Atlantic City, NJ Airship Akron Explosion, Jul 1912

Birth, Marriage & Death Records

Akron Air Ship drawing 1911.jpg Melvin Vaniman pilot of the Akron.jpg

AIRSHIP HURLED INTO THE SEA

BUILT TO WITHSTAND STORMS, GREAT AIRSHIP GOES DOWN IN CALM WEATHER.

FIVE AERONAUTS DIE

VANIMAN AND CREW FALL TO THEIR DEATH IN THE TANGLED MASS.

Western Newspaper Union News Service
Atlantic City, N. J. --- Sailing out over the Atlantic ocean under perfect control and in view of several thousand interested persons, the great airship AKRON, in command of MELVILLE VANIMAN, with a crew of four men, exploded while more than 500 feet in the air and, shot down into the water a tangled mass, carrying to their death the daring aviator and his companions.

Death is believed to have come instantly to the five men.

In all the tragic history of disasters to airships or aeroplanes probably none was as sensational as that which brought to an end the greatest and most costly air craft ever constructed in the western hemisphere. Built to withstand the storms of the Atlantic, and to carry at least a dozen men across the ocean to Europe, the AKRON went to her doom in calm weather.

Those who went down with the big dirigible beside the intrepid VANIMAN, who already had had one thrilling experience in an airship on the ocean, were:
CALVIN VANIMAN, his younger brother.
FRED ELMER.
GEORGE BOURRILLION of Philadelphia.
WALTER C. GEST, a friend of VANIMAN'S financial backer.

Two bodies, those of CALVIN VANIMAN and BOURRILLION, have been recovered from the wreckage, which lies submerged in about eighteen feet of water, off Brigatine beach.

The AKRON, which had been inflated last February with gas manufactured by VANIMAN in the big hangar near the inlet, was taken out shortly after 6 a. m., for a test flight. One flight had been made about a month ago, and defects discovered at that time were remedied.

This trial was to have been among the last prior to the attempt to cross the Atlantic.

MRS. VANIMAN bid her husband good-bye at their little cottage near the hangar at 2 a. m. and waited for daybreak to see her husband sail away. The city authorities had been notified of the intended flight and a hundred policemen, firemen and other willing helpers assisted in floating the great gas-bag out of the hangar. The launching of the aircraft was accomplished without difficulty and she sailed gracefully away.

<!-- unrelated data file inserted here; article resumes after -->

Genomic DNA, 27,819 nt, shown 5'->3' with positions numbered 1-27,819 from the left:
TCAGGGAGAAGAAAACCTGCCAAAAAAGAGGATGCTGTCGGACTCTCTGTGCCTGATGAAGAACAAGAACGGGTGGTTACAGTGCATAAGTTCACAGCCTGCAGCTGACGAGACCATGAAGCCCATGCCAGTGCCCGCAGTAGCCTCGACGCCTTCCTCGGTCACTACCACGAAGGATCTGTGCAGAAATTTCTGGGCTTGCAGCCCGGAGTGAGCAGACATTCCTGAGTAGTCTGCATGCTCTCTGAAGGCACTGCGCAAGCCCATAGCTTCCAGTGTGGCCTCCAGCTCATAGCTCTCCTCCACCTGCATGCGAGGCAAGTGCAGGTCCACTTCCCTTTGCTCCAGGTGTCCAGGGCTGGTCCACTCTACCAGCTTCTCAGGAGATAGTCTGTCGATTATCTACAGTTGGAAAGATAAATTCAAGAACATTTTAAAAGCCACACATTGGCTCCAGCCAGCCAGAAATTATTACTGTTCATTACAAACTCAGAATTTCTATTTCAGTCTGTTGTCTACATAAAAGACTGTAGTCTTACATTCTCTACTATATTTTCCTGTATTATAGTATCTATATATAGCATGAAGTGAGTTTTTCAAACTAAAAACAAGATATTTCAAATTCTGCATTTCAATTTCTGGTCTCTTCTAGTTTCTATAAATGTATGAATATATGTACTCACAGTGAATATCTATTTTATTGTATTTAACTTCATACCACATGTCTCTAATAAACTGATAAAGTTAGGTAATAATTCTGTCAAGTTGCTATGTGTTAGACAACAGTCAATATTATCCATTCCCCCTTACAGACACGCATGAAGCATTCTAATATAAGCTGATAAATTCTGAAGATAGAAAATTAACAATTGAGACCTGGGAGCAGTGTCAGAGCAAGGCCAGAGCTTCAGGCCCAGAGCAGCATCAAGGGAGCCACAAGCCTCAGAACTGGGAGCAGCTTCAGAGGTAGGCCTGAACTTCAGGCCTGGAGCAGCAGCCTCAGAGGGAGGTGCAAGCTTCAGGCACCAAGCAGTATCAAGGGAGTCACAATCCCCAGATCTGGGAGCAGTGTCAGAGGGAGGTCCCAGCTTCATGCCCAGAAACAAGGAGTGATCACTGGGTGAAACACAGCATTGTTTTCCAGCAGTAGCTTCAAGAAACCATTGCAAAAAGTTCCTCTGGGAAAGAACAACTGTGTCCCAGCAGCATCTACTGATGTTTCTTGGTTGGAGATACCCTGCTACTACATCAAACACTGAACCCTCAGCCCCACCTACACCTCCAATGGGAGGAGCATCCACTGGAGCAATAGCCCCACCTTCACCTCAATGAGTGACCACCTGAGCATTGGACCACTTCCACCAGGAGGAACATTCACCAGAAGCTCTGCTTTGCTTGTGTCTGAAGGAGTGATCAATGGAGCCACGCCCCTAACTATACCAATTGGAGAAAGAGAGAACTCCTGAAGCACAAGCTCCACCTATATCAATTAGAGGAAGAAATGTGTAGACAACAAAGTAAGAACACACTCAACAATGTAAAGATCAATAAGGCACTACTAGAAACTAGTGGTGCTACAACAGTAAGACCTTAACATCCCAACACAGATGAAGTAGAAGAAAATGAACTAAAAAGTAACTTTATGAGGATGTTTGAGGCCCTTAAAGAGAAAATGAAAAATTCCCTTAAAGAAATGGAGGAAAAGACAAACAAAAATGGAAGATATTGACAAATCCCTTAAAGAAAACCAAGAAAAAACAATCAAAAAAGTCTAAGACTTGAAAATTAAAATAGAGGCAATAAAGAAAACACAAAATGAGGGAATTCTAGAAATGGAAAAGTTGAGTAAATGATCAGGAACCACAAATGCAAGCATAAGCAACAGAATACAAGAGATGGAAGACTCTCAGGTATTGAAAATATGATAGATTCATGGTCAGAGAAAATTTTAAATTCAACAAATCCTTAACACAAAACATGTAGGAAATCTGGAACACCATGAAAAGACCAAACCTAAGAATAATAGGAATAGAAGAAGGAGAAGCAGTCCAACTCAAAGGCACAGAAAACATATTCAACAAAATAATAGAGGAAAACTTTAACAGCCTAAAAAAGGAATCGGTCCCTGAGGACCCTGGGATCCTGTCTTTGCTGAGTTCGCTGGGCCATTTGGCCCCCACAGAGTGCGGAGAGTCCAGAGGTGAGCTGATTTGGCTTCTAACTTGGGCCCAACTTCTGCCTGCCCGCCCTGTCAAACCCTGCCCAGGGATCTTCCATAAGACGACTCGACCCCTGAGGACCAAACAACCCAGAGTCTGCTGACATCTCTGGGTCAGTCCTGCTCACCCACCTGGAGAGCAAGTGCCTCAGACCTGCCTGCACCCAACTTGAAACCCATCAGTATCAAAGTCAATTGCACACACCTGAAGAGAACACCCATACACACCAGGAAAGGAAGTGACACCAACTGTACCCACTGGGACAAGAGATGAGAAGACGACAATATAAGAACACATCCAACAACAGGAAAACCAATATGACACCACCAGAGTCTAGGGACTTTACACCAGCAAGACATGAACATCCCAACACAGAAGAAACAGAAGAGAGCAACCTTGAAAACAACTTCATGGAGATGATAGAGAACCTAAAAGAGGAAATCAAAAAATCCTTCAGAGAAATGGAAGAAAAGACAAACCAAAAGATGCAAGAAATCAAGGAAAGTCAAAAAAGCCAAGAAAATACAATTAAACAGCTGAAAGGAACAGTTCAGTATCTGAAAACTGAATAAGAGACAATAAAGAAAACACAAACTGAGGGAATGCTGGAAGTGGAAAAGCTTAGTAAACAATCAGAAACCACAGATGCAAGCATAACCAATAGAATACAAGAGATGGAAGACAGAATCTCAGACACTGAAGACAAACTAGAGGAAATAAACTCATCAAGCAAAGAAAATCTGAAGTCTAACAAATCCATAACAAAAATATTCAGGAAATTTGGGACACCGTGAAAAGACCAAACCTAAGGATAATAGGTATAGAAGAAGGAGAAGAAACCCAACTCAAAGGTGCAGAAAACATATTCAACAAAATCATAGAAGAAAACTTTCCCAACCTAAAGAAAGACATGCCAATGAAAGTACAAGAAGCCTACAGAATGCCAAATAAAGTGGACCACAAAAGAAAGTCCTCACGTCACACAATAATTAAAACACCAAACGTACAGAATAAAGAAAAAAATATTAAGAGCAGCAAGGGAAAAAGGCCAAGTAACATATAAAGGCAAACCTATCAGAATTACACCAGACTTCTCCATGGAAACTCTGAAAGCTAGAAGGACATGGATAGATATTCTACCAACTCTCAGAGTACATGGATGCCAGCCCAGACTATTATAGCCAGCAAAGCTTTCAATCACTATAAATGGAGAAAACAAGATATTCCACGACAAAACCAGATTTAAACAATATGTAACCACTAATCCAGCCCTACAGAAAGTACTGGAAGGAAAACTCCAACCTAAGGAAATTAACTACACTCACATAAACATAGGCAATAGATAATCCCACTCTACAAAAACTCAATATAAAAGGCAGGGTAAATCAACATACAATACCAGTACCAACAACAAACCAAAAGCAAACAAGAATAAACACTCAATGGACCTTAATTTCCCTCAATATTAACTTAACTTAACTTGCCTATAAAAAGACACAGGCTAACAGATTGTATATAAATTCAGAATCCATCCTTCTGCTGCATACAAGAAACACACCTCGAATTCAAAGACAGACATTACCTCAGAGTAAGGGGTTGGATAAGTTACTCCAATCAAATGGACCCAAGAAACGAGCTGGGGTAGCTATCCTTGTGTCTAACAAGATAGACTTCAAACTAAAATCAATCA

Over the waters of Absecon Inlet, VANIMAN maneuvered, and then sailed down over the city, and after completing a few other movements shaped the ship's course out to sea.

Eagle Valley Enterprise Colorado 1912-07-05

Comments

Airship Akron Explosion

"In the early decade of the twentieth century, airships developed along three lines: those that consisted of a balloon from which the power plant and the crew quarters dangled were known as non-rigid; airships with a skeletal structure encasing a balloon and to which a crew compartment and propulsion system were attached were called semi-rigid; and airships that were made of a solid outer shell, with the passenger and crew compartments attached and which had balloons inflated inside, were known as rigid.....The semi-rigid airships were abandoned after 1911..... In the United States, semi-rigid airships did not fare so well: The America, a semi-rigid dirigible .... went down in the ocean during a 1906 attempt to cross the Atlantic. The crew was rescued, but one of them, Melville Vaniman, decided to try again. His ship, the Akron, caught fire and crashed off the coast of Atlantic City, New Jersey, on July 2, 1912, killing Vaniman and his crew of four."

Aviation Before World War I from Century-of-flight.net
http://www.century-of-flight.net/Aviation%20history/up%20to%20WW%201/Dir...